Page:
Research In Motion saw its fortunes spectacularly erased in a few short years following the iPhone’s release in the summer of 2007. Fast-forward to 2015 and the company is now considering putting Google’s Android software on its phones in a complete U-turn for the Canadian handset maker, according to a report Friday by Reuters.
It’s unclear whether the rumored switch would spell the end of the company’s own BlackBerry 10 mobile operating system.
RIM once dominated smartphone sales but now has a market share of less than one percent. Moreover, a former BlackBerry CEO has publicly admitted that Apple’s iPhone has single-handily killed his company’s treasured BlackBerry family of smartphones famed for their enterprise security and clickety-clack keyboards.
“BlackBerry will probably use Android on an upcoming slider device that is likely to be released this autumn,” reads the report. “The slider will combine a touch screen with a physical keyboard that users can use if they prefer.”
It could come with some of the patented features in the company’s BlackBerry 10 software, according to four sources familiar with the matter who posit that the move to use Android is part of RIM’s focus on software and device management rather than hardware sales.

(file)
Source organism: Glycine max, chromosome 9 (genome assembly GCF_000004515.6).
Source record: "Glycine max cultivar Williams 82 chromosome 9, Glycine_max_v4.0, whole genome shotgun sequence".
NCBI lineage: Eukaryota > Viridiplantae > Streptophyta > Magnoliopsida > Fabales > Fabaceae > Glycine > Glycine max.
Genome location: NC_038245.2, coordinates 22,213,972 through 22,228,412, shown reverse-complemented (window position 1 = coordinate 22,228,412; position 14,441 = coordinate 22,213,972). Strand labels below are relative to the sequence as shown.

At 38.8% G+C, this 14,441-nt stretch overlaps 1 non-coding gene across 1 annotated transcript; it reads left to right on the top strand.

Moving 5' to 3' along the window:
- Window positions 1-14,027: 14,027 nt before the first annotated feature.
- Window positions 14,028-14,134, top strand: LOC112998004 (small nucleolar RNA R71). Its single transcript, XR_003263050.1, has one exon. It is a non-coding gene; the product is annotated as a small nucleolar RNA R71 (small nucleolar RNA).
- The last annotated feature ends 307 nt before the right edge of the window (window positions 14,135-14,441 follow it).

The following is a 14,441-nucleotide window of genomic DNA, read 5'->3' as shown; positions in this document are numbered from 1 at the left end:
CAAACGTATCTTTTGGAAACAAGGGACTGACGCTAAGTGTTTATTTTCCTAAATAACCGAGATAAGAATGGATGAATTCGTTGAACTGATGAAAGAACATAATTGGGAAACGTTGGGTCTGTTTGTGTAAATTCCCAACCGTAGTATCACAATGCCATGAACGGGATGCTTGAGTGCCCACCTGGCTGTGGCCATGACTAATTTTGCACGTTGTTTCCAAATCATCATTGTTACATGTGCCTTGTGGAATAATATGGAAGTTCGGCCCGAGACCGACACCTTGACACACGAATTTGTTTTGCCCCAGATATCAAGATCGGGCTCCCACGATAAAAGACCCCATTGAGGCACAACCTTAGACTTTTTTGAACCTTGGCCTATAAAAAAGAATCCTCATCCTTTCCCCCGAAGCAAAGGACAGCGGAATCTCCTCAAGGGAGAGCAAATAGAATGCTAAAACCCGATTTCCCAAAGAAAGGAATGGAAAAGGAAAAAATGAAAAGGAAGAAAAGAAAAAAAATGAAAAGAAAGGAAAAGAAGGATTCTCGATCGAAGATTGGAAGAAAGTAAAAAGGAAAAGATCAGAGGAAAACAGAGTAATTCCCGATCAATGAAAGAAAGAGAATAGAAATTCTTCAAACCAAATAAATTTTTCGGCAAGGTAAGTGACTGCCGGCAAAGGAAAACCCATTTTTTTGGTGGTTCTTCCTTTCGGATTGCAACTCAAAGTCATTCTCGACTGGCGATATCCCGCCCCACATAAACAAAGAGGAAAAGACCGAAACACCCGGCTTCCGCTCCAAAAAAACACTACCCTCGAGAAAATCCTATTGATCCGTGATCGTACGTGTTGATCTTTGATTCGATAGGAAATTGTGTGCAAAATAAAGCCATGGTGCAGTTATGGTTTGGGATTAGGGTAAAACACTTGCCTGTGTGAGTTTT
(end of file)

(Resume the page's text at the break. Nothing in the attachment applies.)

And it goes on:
“We don’t comment on rumors and speculation, but we remain committed to the BlackBerry 10 operating system, which provides security and productivity benefits that are unmatched,” said the firm in an email.
Former RIM co-CEO Jim Balsillie has publicly admitted that the iPhone has killed BlackBerry smartphones, saying he knew RIM couldn’t compete with the iPhone after BlackBerry’s buggy Storm smartphone which had a screen that clicked when pressed had a “100 percent return rate,” according to The Associated Press.
Here’s one of the Storm ads that attempted to push the handset.
“With Storm we tried to do too much. It was a touch display, it was a clickable display, it had new applications, and it was all done in an incredibly short period of time and it blew up on us,” Balsillie said.
“That was the time I knew we couldn’t compete on high end hardware.”
His comment came during a Q&A session with journalists Jacquie McNish and Sean Silcoff, the authors of the book on BlackBerry’s demise titled “Losing the Signal: The Untold Story Behind the Extraordinary Rise and Spectacular Fall of BlackBerry”.
It marks the first time Balsillie has spoken publicly about RIM since leaving the company, its board and selling all his stock in 2012.
Source: Reuters, The Associated Press